New Zealand economy bolstered by property wealth effect and low interest rates – Update
By Stephen Wright
WELLINGTON, New Zealand – New Zealand’s economy grew rapidly in the first quarter as the Kiwis – unable to travel abroad due to the pandemic and benefiting from a wealth effect of rapidly rising real estate prices – spent more on restaurants, cars, furniture and local tourism.
The economy grew 1.6% faster than expected in the first quarter of 2021 compared to the last quarter of 2020 despite a border closure that deprived the country of two important industries: foreign tourists and international students.
The median forecast from a Wall Street Journal survey was that the economy would have grown 0.5% in the first quarter compared to the fourth. The stronger-than-expected growth increases the likelihood that the Reserve Bank of New Zealand will hike interest rates by the second quarter of next year, from a record high of 0.25%.
New Zealand’s economic growth was extremely volatile last year when a six-week lockdown to prevent the spread of Covid-19 caused a record contraction and a two-quarter rebound.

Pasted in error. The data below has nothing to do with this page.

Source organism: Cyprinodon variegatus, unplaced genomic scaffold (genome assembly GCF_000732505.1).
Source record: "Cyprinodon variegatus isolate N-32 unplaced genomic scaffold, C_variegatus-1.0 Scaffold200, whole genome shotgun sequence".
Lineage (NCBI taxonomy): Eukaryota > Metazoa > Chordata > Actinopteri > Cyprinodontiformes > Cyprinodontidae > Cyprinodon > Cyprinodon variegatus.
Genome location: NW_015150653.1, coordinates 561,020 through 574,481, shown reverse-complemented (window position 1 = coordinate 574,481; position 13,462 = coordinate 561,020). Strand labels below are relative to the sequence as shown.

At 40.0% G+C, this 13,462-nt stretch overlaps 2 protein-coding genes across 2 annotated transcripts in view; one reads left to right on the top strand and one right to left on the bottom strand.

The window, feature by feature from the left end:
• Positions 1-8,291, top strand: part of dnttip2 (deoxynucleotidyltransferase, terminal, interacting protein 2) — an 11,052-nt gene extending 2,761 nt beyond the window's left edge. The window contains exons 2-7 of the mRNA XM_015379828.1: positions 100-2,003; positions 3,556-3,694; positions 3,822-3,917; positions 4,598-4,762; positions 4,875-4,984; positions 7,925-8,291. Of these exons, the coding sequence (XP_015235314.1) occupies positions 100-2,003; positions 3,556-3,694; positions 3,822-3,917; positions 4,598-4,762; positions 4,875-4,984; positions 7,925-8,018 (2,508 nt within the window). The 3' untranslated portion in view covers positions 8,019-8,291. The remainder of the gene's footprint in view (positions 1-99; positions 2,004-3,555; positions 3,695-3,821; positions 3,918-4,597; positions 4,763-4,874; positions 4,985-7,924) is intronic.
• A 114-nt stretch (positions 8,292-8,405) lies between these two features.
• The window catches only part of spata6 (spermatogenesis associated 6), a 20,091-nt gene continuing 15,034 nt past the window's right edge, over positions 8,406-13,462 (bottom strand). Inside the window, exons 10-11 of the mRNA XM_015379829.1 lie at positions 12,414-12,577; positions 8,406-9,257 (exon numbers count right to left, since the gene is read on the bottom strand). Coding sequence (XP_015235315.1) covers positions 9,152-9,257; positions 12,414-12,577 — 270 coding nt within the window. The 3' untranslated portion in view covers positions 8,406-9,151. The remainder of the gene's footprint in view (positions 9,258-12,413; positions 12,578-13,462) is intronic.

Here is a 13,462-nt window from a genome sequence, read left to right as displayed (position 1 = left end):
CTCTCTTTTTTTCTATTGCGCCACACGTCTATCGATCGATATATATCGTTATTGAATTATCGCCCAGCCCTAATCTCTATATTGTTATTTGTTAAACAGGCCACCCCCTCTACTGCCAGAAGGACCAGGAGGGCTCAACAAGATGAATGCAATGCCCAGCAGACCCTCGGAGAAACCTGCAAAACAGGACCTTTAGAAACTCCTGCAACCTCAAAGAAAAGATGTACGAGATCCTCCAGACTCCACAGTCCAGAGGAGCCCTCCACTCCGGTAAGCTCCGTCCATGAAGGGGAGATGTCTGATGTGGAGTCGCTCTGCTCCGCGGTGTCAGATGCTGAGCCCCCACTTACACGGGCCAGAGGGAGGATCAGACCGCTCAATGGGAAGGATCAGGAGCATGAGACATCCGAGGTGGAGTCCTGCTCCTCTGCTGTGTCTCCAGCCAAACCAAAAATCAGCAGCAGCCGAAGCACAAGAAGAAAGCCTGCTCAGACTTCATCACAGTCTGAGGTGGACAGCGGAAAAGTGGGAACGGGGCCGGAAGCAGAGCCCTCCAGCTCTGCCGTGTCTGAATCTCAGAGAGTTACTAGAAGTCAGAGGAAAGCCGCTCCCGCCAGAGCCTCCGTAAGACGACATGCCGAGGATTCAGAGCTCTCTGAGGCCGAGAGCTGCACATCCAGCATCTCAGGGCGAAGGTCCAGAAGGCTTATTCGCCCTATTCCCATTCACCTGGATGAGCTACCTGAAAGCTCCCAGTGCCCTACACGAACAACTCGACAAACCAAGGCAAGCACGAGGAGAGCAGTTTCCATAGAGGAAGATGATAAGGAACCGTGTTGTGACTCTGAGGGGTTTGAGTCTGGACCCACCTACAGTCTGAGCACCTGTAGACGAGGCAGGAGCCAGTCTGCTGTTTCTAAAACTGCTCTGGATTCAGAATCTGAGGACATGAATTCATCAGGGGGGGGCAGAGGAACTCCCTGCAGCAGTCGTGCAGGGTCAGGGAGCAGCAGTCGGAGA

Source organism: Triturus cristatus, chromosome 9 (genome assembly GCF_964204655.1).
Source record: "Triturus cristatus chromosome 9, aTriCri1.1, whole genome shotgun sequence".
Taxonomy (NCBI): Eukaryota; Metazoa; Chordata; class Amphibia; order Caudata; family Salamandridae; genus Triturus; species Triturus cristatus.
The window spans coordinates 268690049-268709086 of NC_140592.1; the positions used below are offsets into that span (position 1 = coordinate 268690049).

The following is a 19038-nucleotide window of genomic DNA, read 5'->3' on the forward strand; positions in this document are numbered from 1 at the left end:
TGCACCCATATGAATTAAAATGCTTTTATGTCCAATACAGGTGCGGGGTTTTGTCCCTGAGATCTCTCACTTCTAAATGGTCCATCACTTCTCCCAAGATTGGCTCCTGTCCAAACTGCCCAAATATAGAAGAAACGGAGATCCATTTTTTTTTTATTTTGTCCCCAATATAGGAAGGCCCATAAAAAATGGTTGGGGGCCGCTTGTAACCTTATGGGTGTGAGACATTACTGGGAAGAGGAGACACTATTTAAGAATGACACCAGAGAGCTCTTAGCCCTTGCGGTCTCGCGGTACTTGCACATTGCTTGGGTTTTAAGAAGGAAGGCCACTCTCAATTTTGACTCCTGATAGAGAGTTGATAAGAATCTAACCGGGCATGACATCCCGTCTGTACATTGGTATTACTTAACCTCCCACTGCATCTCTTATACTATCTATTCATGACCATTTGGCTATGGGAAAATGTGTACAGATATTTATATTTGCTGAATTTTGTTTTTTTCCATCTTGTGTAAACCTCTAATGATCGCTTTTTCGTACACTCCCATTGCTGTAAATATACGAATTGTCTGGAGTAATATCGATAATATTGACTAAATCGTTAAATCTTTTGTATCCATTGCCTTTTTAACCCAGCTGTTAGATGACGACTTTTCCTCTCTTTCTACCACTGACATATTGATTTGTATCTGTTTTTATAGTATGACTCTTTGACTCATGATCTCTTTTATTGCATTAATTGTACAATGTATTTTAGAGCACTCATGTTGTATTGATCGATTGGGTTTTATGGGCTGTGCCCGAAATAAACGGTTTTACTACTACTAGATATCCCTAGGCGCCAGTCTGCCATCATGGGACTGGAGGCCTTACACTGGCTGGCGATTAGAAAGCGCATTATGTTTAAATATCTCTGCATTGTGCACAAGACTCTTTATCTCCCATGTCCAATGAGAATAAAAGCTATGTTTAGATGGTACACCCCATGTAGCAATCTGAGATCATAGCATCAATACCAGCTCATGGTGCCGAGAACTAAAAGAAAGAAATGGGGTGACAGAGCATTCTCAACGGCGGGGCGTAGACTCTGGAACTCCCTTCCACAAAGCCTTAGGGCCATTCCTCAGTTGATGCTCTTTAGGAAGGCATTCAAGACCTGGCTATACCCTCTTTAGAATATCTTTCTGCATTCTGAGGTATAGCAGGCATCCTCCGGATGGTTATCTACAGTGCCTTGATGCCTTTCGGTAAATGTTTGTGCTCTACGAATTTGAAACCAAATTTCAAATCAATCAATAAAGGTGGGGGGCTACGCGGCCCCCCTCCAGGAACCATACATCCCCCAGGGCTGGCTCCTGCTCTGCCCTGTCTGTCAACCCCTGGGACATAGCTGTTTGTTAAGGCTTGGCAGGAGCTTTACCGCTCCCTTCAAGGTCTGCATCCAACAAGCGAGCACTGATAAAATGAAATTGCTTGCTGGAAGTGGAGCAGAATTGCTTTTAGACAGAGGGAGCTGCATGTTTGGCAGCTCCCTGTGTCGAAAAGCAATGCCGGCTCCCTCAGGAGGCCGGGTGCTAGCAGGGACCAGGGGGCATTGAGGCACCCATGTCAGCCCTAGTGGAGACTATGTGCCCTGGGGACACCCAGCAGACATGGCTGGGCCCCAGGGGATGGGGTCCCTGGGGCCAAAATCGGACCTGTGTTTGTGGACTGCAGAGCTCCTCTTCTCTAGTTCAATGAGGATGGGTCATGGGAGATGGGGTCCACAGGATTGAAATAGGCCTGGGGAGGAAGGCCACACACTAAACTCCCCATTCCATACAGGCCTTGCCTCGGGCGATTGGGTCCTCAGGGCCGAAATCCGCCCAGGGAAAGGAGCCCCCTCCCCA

The recovery was supported by record interest rates, which contributed to a surge in home values, and government wage subsidies that kept people in jobs when the lockdown from late March to May of the last year closed most businesses.
Statistics New Zealand said service industries, which make up two-thirds of the economy, made the biggest contribution to first-quarter growth. Construction also rebounded, supported by the heat of the real estate market.
“Households spent more on accommodation, restaurant meals and the purchase of expensive items such as furniture, audiovisual equipment and motor vehicles,” the agency said.
The economy was 2.3% smaller for the 12 months from April 2020 to March 2021, compared to the previous 12 months, showing the dramatic effect of the strict lockdown of the pandemic last year.
Write to Stephen Wright at [email protected]